Yield: 4 servings
Time: 45 minutes to prepare, marinate the chicken overnight in buttermilk

Ingredients

1 whole chicken, washed, cut apart, wing tips and bones reserved to make chicken stock
1 quart buttermilk
4 cups flour
1 teaspoon sea salt
1 teaspoon pepper
1/4 cup finely chopped fresh rosemary leaves
1/4 teaspoon cayenne pepper (optional)
1/4 teaspoon sugar (optional)
1/4 cup finely chopped yellow onion (optional)
2 tablespoons olive oil
2 quarts safflower or canola oil

Method

When you cut up the chicken, separate the two parts of the wing and cut the breast meat off the bone. Keep or discard the skin as you wish. The breasts can be left whole but will cook more evenly when cut into strips or tenders.

Toss the chicken pieces with olive oil and season with sea salt and pepper. Put the pieces in a container, add the buttermilk, 1 tablespoon of the rosemary, stir, cover, and refrigerate overnight.

Using a wok or deep frying pan, heat the cooking oil to 325 - 350 degrees or until a piece of parsley browns immediately when dropped in the oil. Before you begin cooking, prepare your counter. Have a slotted spoon or an Asian style strainer ready. Lay two paper towels on top of a piece of brown grocery bag paper on a large plate.

Reserve 1 teaspoon of the rosemary to use just before serving.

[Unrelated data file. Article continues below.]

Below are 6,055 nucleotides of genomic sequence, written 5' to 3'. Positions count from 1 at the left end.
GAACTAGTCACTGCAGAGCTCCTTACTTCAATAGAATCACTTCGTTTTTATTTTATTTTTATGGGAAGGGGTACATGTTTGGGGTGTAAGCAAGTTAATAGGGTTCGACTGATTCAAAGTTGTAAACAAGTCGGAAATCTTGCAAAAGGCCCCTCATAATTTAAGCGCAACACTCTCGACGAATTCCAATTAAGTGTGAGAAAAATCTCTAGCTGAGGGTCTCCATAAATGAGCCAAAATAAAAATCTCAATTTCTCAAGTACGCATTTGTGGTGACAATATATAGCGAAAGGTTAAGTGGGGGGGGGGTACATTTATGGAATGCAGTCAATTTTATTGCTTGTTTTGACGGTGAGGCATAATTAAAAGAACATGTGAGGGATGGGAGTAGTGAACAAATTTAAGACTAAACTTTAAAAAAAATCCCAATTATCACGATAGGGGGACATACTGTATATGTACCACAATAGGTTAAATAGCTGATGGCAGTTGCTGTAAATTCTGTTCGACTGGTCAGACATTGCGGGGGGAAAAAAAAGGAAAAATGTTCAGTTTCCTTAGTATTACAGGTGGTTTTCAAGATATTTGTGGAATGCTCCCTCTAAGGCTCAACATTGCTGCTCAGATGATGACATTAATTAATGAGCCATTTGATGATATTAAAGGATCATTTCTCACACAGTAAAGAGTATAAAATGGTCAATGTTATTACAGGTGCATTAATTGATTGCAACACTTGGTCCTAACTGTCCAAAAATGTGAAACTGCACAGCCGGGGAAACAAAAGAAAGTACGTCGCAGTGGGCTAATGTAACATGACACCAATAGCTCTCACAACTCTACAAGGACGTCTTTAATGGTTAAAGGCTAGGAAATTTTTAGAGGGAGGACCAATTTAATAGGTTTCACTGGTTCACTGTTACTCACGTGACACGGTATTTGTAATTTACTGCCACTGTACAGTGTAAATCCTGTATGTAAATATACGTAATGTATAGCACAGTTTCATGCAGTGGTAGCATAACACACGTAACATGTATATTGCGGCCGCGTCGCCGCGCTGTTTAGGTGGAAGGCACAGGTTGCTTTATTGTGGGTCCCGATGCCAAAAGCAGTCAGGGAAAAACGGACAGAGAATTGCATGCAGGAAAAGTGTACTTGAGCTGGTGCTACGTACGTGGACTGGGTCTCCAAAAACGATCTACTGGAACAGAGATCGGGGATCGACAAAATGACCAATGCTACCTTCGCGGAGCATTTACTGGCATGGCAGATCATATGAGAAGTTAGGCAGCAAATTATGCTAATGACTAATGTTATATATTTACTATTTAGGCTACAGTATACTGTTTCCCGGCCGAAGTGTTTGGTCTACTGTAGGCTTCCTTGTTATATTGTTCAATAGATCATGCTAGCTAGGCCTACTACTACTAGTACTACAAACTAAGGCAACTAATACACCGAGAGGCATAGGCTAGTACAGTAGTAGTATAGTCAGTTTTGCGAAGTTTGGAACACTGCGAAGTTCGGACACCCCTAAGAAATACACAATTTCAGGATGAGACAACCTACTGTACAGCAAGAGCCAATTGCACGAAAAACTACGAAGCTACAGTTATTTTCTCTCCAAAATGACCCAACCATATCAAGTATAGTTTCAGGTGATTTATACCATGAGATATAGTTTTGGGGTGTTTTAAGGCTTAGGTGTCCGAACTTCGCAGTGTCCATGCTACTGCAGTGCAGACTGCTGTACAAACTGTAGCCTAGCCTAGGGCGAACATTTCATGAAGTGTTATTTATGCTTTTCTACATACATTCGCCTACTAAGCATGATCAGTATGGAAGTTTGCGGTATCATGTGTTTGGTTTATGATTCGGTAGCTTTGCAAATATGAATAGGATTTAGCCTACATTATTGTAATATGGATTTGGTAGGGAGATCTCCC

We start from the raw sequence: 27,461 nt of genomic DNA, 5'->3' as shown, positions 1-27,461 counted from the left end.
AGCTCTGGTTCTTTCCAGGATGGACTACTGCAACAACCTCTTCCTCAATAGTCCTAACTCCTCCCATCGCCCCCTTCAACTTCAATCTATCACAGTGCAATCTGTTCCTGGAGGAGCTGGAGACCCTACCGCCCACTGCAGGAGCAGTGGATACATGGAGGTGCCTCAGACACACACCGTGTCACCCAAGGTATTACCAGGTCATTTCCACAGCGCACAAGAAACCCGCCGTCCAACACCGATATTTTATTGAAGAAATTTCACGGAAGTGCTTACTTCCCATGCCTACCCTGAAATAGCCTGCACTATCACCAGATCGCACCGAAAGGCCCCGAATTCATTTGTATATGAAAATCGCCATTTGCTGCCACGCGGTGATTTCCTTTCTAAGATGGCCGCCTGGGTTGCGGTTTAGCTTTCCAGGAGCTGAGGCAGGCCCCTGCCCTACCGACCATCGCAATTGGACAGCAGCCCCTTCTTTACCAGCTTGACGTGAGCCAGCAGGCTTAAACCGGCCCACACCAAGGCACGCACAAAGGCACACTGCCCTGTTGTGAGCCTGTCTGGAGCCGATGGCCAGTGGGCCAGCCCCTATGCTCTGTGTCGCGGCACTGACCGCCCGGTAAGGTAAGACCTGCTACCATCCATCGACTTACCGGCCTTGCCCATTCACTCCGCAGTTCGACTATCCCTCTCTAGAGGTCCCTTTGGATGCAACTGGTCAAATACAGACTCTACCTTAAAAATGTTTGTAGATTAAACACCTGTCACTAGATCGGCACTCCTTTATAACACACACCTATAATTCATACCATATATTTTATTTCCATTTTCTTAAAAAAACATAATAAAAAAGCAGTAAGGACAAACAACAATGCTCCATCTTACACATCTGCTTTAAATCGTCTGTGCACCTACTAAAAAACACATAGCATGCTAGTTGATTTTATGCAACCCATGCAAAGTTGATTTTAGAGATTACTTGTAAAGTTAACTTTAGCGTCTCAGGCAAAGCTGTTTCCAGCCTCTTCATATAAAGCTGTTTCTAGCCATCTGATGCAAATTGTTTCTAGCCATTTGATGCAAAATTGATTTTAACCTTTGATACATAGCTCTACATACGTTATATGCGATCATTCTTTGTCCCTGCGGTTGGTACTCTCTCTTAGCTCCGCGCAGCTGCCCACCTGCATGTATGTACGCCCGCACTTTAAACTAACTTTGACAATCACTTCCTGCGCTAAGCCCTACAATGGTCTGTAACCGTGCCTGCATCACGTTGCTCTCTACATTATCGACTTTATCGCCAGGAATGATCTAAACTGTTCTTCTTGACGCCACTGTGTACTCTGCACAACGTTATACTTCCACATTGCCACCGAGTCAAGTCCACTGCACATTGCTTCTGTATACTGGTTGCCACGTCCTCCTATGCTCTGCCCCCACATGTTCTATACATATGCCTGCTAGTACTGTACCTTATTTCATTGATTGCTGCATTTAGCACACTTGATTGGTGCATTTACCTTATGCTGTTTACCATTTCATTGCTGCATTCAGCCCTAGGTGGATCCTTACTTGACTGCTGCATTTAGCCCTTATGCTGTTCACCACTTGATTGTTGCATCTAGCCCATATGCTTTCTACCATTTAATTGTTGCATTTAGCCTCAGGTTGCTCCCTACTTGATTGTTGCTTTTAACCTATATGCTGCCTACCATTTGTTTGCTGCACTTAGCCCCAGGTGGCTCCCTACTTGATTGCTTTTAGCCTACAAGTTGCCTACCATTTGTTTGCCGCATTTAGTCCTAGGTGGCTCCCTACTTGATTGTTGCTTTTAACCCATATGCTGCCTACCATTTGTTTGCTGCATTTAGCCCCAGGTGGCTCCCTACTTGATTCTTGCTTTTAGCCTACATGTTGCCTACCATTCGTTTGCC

In a brown paper bag mix together the flour, sea salt, pepper, rosemary, cayenne (optional), sugar (optional), and onions (optional). Remove one piece of chicken at a time. Shake off the excess buttermilk, drop it into the paper bag with the seasoned flour, close the top of the bag, and shake. Repeat with all the pieces, assembling them on a plate or cutting board.

Cook the chicken in batches. Gently drop each piece into the hot oil, making sure it doesn't don't touch the other pieces so each one cooks evenly.

Turn over when browned on one side. Remove when golden brown and drain on the paper towels. The pieces will cook quickly: chicken tenders (breast) 2-3 minutes; wings 7-8 minutes; thighs & legs 10-12 minutes.

Just before serving, lightly dust the chicken pieces with 1 teaspoon of rosemary, sea salt and pepper.